Love Thy Neighbour is a British television sitcom which was broadcast from 13 April 1972 until 22 January 1976.
A white working-class socialist has his world turned upside down when an educated black man moves in next door. In semi-suburban Twickenham, Eddie Booth is a passionately left-wing, ignorant Mancunian bigot who's not afraid of a racial epithet or two. When his new neighbours, Bill and Barbie Reynolds, turn out to be Trinidadian, he's far from pleased. But even worse than their colour - they vote Conservative. The principal cast consists of Jack Smethurst, Rudolph Walker, Nina Baden-Semper, and Kate Williams.
Rudolph Walker lives Reading and is an active community member
Sir Trevor McDonald, OBE (born George McDonald; 16 August 1939 San Fernando, Trinidad and Tobago age 79 ) is a Trinidadian-British newsreader and journalist, best known for his career as a news presenter with ITN.
The Real McCoy was a BBC Television sketch comedy show that ran from 1991 to 1996 featuring an array of black and Asian comedy stars. It was a groundbreaking sketch show that brought the black
British perspective to TV, packed with guest stars, music and razor-sharp comedy.
Special request to the talented Felix Dexter RIP
In 1979, Janet made history by becoming the 'First British born Black Female Reggae Artist to have a No. 1 in the British Pop Charts
Janet Kay, was born Janet Kay Bogle (the first of 6 children) in London to Jamaican parents. Janet is a descendant of the Jamaican National Hero the Rt Excellent Deacon Paul Bogle.
As a sixties child, Janet was exposed to the singing greats, especially those from the Tamla Motown stable and as a result of the exposure and inspiration, Janet's love for singing was born.
In 1977, whilst in Secretarial College, Janet was invited by her school friend Sonia Ferguson (who recorded a cover version of Smokey Robinson's 'Oh Baby Baby' in the late 70's) to a band rehearsal. Destiny saw to it that band member Tony Gad heard Janet singing in the rehearsal room. He was so impressed with the sweetness of Janet's voice that he introduced her to the reggae legend, the Late Great Alton Ellis.
That meeting resulted in Janet recording a cover version of Minnie Ripperton's 'Loving You' (produced by Alton Ellis), which became a reggae smash hit spending many weeks at No. 1 in the reggae charts.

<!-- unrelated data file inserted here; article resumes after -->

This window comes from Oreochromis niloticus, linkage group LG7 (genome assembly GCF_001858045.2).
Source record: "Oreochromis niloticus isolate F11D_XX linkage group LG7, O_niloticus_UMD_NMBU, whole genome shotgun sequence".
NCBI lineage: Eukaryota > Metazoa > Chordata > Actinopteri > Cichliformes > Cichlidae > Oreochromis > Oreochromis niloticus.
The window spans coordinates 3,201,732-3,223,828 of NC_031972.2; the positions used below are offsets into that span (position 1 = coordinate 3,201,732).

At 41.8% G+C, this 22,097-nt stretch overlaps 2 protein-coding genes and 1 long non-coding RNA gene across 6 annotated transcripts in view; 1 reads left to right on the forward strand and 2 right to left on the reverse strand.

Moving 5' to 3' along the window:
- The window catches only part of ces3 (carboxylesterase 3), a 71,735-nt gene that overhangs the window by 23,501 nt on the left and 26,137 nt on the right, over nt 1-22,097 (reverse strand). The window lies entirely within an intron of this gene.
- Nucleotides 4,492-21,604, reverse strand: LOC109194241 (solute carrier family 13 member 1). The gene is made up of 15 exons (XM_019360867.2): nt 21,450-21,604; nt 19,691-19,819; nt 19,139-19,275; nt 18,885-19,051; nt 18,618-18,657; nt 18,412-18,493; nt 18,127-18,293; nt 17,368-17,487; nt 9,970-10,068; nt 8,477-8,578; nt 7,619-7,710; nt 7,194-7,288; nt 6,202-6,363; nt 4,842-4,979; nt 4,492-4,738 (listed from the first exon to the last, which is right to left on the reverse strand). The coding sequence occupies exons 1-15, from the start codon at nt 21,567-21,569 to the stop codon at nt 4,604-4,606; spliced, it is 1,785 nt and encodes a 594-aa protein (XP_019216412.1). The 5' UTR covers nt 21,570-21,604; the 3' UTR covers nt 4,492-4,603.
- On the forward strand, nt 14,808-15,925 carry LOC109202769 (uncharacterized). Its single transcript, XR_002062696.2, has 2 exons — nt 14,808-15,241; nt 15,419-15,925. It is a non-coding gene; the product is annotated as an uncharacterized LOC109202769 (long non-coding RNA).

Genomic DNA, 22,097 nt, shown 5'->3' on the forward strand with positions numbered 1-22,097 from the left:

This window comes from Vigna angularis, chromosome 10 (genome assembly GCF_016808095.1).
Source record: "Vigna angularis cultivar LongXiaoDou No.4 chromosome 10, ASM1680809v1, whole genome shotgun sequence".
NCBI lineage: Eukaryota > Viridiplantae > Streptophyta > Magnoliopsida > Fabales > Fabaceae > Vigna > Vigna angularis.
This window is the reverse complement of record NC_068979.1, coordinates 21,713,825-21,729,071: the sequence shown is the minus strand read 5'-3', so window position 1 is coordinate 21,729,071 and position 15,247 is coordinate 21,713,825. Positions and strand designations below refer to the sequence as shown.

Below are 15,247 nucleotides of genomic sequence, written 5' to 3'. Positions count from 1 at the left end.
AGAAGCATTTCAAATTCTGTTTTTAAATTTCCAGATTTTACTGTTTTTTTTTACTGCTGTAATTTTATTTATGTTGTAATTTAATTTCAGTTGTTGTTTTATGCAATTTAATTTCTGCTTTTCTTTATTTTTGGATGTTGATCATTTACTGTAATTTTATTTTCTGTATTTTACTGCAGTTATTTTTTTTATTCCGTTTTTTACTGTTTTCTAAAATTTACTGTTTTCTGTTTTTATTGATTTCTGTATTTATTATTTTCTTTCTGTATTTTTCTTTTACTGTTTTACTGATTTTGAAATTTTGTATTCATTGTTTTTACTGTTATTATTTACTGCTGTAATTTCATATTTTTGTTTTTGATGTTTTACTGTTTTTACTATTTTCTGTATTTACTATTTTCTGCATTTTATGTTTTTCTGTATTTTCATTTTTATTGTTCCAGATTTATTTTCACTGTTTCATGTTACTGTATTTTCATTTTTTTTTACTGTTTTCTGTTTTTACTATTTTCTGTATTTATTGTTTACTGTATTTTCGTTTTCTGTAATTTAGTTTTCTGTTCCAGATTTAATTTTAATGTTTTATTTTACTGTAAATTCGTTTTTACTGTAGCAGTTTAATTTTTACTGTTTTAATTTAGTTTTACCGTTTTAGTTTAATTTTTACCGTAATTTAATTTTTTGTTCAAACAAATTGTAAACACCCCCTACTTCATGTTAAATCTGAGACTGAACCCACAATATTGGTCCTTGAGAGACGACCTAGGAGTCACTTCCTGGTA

The following year, 1978, saw Janet record 2 more cover versions, 'I Do Love You' and 'That's What Friends Are For', again, both spending weeks at No. 1 in the reggae charts.
In 1979, Janet made history by becoming the 'First British born Black Female Reggae Artist to have a No. 1 in the British Pop Charts' - Music Guinness Book of Records. The song 'Silly Games', (produced by Dennis Bovell) was a hit not only in the UK but also in Europe.
Janet's songwriting prowess became evident on the release of her first album 'Capricorn Woman'. The album was, and still is a best seller. All the songs except 2 were penned by Janet Kay.
By now, Janet had become known as the 'Queen of Lover's Rock'. In that same year Janet was presented with the awards for Best 7" Vinyl Single, Best 12" Vinyl Single and Best Female Vocalist 1979 by Black Echoes Music Newspaper.
Robert Sengstacke Abbott (1870 - 1940)
Without Abbott's creative vision, many of the Black publications of today—such as Ebony, Essence, Black Enterprise, and Upscale—wouldn't exist. In 1905, Abbott founded the Chicago Defender weekly newspaper. The paper originally started out as a four-page pamphlet, increasing its circulation with every edition. Abbott and his newspaper played an integral part in encouraging African Americans to migrate from the South for better economic opportunities.
The Tuskegee Airmen were a group of primarily African-American military pilots (fighter and bomber) and airmen who fought in World War II.
The 99th Pursuit Squadron (later the 99th Fighter Squadron) was the first black flying squadron, and the first to deploy overseas (to North Africa in April 1943, and later to Sicily and Italy). The 332nd Fighter Group, which originally included the 100th, 301st and 302nd Fighter Squadrons, was the first black flying group. It deployed to Italy in early 1944.
The Tuskegee Airmen were the first African-American military aviators in the United States Armed Forces. During World War II, black Americans in many U.S. states were still subject to the Jim Crow laws and the American military was racially segregated, as was much of the federal government. The Tuskegee Airmen were subjected to discrimination, both within and outside the army.
Jesse Owens (1913 - 1980)
Owens was a track-and-field athlete who set a world record in the long jump at the 1936 Olympic Games in Berlin—and went unrivaled for 25 years. He won four gold medals at the Olympics that year in the 100- and 200-meter dashes, along with the 100-meter relay and other events off the track. In 1976, Owens received the Presidential Medal of Freedom and was posthumously awarded the Congressional Gold Medal in 1990
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